Showing posts with label maggi. Show all posts
Showing posts with label maggi. Show all posts

Eat Drink Style Vietnamese Banh Mi Sandwich + Panini Machine = Banhmi-ni


At least once a month, J & I will take her mom down to Little Saigon to go play. Our routine is usually to either eat:

Pork Lemongrass Soup Noodles at Bun Bo Hue So 1 (bun bo hue)
Rice flour crepes stuffed with ground pork at Tay Ho (banh cuon)
Grilled cured-pork spring rolls at Brodard (nem nuong)
Grilled dill & turmeric fish at Hanoi Restaurant (cha ca)
Rice vermicelli soup with tomato & crab at Vien Dong (bun rieu)

Decisions, decisions, decisions. Even when we're full to the brim from the food of Little Saigon, there's always one last stop: vietnamese sandwiches at Banh Mi Che Cali (Garden Grove location by the 22 freeway). The sandwich is decent, as I prefer it much over the ubiquitous Lee Sandwiches, but they do offer the 3 for $5 deal which even makes old frugal, asian people do a double-take and say, "Damn, that's cheap. how do you live?!"

For those new to the Vietnamese sandwich "banh mi", it's a mix of French and Vietnamese. During the French colonization in Vietnam, they brought the bread and pate. The Vietnamese completed the equation with their selection of meats, pickled vegetables and chili. And its a great snacky snack.

Banh Mi Che Cali is an interesting place. J cannot stand going here, so her mom & I do the work. But you know what, if you have the patience, it's actually fun to watch. At least for me. It's kind of like being in a DMV or a post office that dispenses Vietnamese food. The customers AND employees are sometimes irate and within a few seconds away from giving you a fist or elbow stamp. So you have to have patience here. The customers, will sometimes try and cut in the front, carefully watching the workers wrap up the sandwiches like hawks, making sure that they don't mess up an order or give it to the wrong person. 12 types of sandwiches, you're bound to get the same order as someone else. One time I was in line with J's mom and this lady started to nudge in like she was invisible, and I just looked at her. But she turned her head and gave me an "I'm old, hungry and not moving" look. BMCC can resolve all of this by creating something called LINES or offer service numbers. It usually takes about 15 minutes to make a transaction here, but when you get out with the goods, you're happy.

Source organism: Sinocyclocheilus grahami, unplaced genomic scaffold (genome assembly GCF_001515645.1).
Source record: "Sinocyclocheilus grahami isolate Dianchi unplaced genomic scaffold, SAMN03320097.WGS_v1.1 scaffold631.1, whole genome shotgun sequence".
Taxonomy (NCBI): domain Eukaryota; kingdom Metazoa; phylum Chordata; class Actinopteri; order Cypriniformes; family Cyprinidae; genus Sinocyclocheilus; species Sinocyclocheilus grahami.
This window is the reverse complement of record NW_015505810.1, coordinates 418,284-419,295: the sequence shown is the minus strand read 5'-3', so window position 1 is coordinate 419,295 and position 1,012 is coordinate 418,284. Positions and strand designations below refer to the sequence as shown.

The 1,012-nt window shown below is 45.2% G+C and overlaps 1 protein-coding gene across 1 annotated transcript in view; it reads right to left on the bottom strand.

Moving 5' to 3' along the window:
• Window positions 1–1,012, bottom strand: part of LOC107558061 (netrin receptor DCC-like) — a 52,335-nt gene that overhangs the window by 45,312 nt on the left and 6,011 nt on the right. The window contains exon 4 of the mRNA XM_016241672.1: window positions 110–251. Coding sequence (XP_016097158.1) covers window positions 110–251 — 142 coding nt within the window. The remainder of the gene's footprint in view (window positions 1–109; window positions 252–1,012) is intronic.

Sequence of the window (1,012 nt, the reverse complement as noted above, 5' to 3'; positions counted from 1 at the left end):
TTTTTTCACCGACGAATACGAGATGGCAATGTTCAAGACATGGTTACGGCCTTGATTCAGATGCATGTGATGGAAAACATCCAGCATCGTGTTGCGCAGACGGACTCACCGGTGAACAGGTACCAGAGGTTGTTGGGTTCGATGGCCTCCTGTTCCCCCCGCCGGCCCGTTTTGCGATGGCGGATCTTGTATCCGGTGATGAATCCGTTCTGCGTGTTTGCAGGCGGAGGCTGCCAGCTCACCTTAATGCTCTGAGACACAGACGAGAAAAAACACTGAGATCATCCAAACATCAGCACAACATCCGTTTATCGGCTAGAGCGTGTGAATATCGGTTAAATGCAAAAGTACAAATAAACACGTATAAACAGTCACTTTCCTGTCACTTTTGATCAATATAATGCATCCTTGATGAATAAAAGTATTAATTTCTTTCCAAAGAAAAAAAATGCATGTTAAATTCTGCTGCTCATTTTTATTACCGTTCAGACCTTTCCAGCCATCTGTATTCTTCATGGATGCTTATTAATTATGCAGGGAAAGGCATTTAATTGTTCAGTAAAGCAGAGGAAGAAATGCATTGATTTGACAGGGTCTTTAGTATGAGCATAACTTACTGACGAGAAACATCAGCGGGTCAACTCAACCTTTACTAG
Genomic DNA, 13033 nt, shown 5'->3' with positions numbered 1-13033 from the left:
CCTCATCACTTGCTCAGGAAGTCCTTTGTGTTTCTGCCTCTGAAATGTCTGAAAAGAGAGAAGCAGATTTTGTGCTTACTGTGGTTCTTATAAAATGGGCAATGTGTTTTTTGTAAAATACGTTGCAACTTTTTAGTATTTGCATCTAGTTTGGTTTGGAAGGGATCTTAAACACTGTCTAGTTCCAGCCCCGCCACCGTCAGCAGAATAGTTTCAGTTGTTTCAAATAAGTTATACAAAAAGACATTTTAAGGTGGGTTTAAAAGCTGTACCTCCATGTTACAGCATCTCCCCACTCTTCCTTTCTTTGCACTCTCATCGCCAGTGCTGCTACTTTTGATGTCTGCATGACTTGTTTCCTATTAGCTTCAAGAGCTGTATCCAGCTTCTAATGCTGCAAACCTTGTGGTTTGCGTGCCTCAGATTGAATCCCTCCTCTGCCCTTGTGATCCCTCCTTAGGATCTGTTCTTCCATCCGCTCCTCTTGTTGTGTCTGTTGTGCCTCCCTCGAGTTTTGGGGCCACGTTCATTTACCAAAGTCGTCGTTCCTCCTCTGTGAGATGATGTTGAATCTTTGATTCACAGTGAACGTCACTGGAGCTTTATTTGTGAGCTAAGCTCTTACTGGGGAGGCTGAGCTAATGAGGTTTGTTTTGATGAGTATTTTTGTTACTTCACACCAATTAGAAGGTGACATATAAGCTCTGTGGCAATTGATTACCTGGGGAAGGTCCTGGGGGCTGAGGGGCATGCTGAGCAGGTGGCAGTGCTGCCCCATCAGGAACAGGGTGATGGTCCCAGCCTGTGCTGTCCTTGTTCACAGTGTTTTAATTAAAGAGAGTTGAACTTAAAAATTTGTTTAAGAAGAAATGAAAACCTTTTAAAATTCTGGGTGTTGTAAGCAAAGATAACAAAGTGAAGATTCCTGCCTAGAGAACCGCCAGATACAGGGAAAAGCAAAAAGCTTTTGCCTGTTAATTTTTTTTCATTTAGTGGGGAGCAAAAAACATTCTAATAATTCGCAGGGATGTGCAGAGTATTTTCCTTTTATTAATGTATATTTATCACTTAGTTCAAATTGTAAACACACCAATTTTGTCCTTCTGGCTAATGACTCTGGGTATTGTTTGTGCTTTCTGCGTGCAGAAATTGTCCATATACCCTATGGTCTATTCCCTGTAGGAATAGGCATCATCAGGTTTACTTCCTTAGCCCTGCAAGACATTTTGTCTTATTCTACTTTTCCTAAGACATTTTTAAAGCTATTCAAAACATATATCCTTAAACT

Back at home, I was about to eat my 3-for-$5 sandwich, and to tell you the truth, I immediately became uninterested in it. It looked so boring. Bread. Meat. Cilantro. Zzzz. Boring because I've been eating it for so long.

And then I thought about J's panini machine.

Hmm... I wonder.

I dressed up my sandwich with the usual pickled carrots/daikon, cilantro and jalapeno. Argh. Where's the Maggi sauce? They really skimp on the Maggi dosage so you're better off adding it yourself. As the self-appointed curator of the Maggi Museum in Los Angeles, I happily went to my cabinet and picked out my standard asian Maggi and doused it. *Sigh* The aroma.

I plugged in J's Krups panini machine and threw the sandwich in. Sorry buddy, time to get a tan. Is the panini machine not a monumental step in the culinary world and cure for those with mageirocophobia? The fine-engineered rivets that sink into the bread with a very faint sizzle. The ergonomic handle that allows you to either gently toast the bread or pulverize the sandwich to an unrecognizable pulp. The sweet timer that reminds you that bread can also cause severe house fires. I decided to smash the crap out of it b/c I wanted it thin. And right away, my maggi sauce and liver pate squeezed out of the sandwich and began to caramelize, creating an interesting smell. I held that handle down for a good 1 minute then let Mr. Krups do the rest of the work. After about 3.5 minutes, I had a new product that I proudly named with teary eyes... the "Banhmi-ni".